Meh. I can complain all day about this. But, honestly, I speak from a position of privilege relative to the rest of the world and I can’t ignore that. I know that “first world problems” are luxurious complaints. But, it is also true that succeeding in America means constantly climbing the ladder. You can exist comfortably on the same rung, but in a state of stagnation that is generally unacceptable. I don’t like to accept the status quo easily. But, I’ve learned that in order to buck the system, you often have to become part of it first.

Until next time…

Keeping the Hamster Wheel Going

If you’re like me, you vacillate between feeling like you’re lacking the motivation to do anything and feeling like you’re running on a hamster wheel. Although both have their relative downsides, I think I’d rather be on the hamster wheel than on the proverbial couch. 

It all boils down to momentum and stamina. It is really hard to keep yourself moving when you feel like you’re getting nowhere. But, given the two options, one makes you complacent while the other makes you frustrated. I tend to think that complacency doesn’t lend itself well to action, whereas frustration can be channeled. I’d rather be ready to go when the moment comes than to have to get myself going from a cold start. 

Am I always on the wheel? No. I like being on the “couch,” too. And keeping up momentum and stamina is hard. But, it’s at least a running start.

Millennials in the Age of Political Disillusionment

To start off, I will fully disclose the fact that I am a left-leaning individual. I am a registered Democrat, which I almost am scared to admit publicly for fear of losing friends, and a social progressive. I am, however, seriously considering changing my affiliation to Independent. Honestly, I never had an interest in politics until I was in my last year of high school. Although I hate throwing around the 9/11 card, I was 16 when the event occurred and to try to pretend that it did not have a profound effect on my political inclinations would be ignoring the truth. Most of my peers, whether they fall to the right or the left, were shaped by this event. The way it affected me was to burst a bubble of naiveté and innocence that I had about the world around me. I trusted and believed whatever I was told by someone in a position of power. I had no reason to question them and the thought of doing so never entered my consciousness. In a nutshell, I was dramatically changed. My personality didn’t change very much, but my perception did. I had just visited New York City and the WTC for the first time two months before September 11th occurred and the memories of my trip were so fresh in my mind. I was sitting in Algebra class when someone told me what had happened, asking if I had heard about it. I didn’t believe it at first until the teacher turned on the CCTV in the classroom. I was dumbfounded and shocked. I was worried about family and friends in the city and I even snapped back to the teacher when she told me to pay attention to our math lessons (something I never would have done otherwise.) And, to be honest, not all of my friends were so affected by this. One of my friends even said that everyone needed to “get over it.” My intention is not to paint everyone in my generation with a broad brush. But, what occurred after this event, for me, was a period of questioning in my life. I just couldn’t comprehend how something like that could happen and, as theories began to emerge and wars started, I began to wonder if the status quo was something that was operating in my best interest.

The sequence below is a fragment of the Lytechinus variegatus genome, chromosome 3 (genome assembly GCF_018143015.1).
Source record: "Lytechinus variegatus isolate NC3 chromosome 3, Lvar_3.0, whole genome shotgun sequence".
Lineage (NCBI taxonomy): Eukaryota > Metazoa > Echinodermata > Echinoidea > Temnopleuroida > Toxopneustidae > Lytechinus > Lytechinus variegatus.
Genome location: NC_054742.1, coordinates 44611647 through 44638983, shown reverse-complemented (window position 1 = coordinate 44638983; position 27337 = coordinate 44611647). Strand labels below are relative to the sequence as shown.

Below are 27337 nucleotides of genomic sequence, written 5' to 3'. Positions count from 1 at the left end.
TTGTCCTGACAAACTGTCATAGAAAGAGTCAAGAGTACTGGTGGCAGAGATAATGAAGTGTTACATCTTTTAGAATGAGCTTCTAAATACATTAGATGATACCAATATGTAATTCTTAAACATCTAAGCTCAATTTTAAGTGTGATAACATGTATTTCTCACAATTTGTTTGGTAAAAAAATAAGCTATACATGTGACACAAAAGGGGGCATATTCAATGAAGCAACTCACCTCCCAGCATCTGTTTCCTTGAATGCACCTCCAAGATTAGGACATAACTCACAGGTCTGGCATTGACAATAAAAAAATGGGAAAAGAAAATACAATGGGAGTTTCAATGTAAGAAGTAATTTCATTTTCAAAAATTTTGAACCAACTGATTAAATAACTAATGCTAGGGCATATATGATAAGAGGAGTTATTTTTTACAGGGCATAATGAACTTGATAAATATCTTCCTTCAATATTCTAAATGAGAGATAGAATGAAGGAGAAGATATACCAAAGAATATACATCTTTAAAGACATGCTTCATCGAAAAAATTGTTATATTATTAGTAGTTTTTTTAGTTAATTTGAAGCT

So, I became politically active in my early college years as the Bush/Kerry campaigns and elections came to the forefront of public discourse. I attended meetings and signed up for email lists. I read literature and wore buttons. I was becoming a college student. Well, short of protesting in the streets, that is what I felt I was supposed to do. And, it was a valuable exercise. It shaped me during a period of plasticity in my life. Later on, I rallied behind the Obama campaign. I was convinced that he was the person to represent me. And during the second election, I rallied behind him again (albeit less vigorously) because he was a known quantity and I did not agree with the alternatives.

 

Alright, alright. Enough with the personal preface. Get to the point!